I often struggle with memoirs because they can sometimes come across as preachy or just be all about personal philosophy. After reading this book and Elton John’s Me, I’ve discovered I do much better with autobiographies that follow more of a chronological order of events and are laced with reactions at the time and reflections looking back.

The Writing / Listening Experience:

I listened to the audiobook because it is narrated by Julie Andrews. I could listen to her talk all day. She reminds me of my grandmothers so it just felt personal and intimate.

The writing itself is great. I loved how she included diary entries from particular moments in her past because you understood how she felt in that moment–not simply a reflection back through rose-coloured glasses. But overall, there was a great flow to it that kept me listening.

Did it Impact My Life?

I think her story opened my eyes to a few things. I think as a girl, I often struggle with the idea of having a career vs having a family and how they seem to be two mutually exclusive things (though I think that is starting to change with my generation). But when I think about her life, I see how she made calculated decisions to have the career and family life she wanted and to balance it all out.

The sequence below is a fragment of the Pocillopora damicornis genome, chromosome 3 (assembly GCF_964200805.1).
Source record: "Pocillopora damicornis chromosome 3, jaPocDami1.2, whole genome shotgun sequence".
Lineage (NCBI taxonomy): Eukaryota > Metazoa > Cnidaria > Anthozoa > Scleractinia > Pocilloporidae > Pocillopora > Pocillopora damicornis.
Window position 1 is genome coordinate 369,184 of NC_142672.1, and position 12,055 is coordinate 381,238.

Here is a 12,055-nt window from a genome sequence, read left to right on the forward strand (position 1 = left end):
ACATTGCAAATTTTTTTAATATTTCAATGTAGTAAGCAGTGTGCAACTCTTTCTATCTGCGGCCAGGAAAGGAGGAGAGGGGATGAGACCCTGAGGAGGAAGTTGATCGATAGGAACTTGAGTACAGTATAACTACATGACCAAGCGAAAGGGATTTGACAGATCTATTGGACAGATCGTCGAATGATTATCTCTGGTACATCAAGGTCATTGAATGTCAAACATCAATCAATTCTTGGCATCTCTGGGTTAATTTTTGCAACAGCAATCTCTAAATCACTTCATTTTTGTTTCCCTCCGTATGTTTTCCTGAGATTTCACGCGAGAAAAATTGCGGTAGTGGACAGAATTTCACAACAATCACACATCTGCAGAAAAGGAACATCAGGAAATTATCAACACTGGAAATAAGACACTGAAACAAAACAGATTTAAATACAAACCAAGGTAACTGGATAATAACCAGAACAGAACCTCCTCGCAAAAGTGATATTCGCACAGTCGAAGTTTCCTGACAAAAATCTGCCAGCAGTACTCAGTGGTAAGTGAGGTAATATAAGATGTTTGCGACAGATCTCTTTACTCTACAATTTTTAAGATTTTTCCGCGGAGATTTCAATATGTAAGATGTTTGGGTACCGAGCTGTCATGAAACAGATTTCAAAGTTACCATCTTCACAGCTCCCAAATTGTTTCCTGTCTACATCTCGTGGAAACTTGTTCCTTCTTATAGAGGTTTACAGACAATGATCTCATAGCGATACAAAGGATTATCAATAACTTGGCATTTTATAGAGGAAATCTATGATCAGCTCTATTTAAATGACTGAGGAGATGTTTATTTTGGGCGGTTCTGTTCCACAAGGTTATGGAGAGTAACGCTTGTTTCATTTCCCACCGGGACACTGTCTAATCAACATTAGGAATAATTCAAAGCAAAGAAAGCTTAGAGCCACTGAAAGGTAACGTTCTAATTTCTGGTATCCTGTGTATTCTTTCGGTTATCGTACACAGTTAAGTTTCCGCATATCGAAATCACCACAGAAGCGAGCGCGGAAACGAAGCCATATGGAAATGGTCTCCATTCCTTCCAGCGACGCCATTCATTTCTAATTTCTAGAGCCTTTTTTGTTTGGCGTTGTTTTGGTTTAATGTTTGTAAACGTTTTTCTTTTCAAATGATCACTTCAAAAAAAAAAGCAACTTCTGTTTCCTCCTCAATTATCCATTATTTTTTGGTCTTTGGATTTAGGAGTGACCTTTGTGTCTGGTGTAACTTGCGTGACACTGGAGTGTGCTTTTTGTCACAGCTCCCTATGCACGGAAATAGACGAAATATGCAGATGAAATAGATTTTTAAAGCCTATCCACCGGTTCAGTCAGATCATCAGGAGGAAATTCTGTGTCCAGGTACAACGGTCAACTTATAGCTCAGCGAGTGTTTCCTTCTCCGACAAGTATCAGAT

I also learned a lot about the situation in Vietnam since she adopted from the country. I knew the basics but this helped to give a more human perspective of the situation.

My Rating: 4/5

overall

Simply a well crafted memoir.

Read if You Like: memoirs, early Hollywood
Avoid if You: dislike autobiographies
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  • Me by Elton John
  • If You Ask Me (And of Course You Won’t) by Betty White

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Series Review: The Belles by Dhonielle Clayton

Series Review: The Belles by Dhonielle Clayton

Series Review: Is this series worth your time? Does it get better as the novels progress? Or does it get worse? Find out below:

book3

booksynopsis

Synopsis for The Belles (from Goodreads):

Camellia Beauregard is a Belle. In the opulent world of Orleans, Belles are revered, for they control beauty, and beauty is a commodity coveted above all else. In Orleans, the people are born gray, they are born damned, and only with the help of a Belle and her talents can they transform and be made beautiful.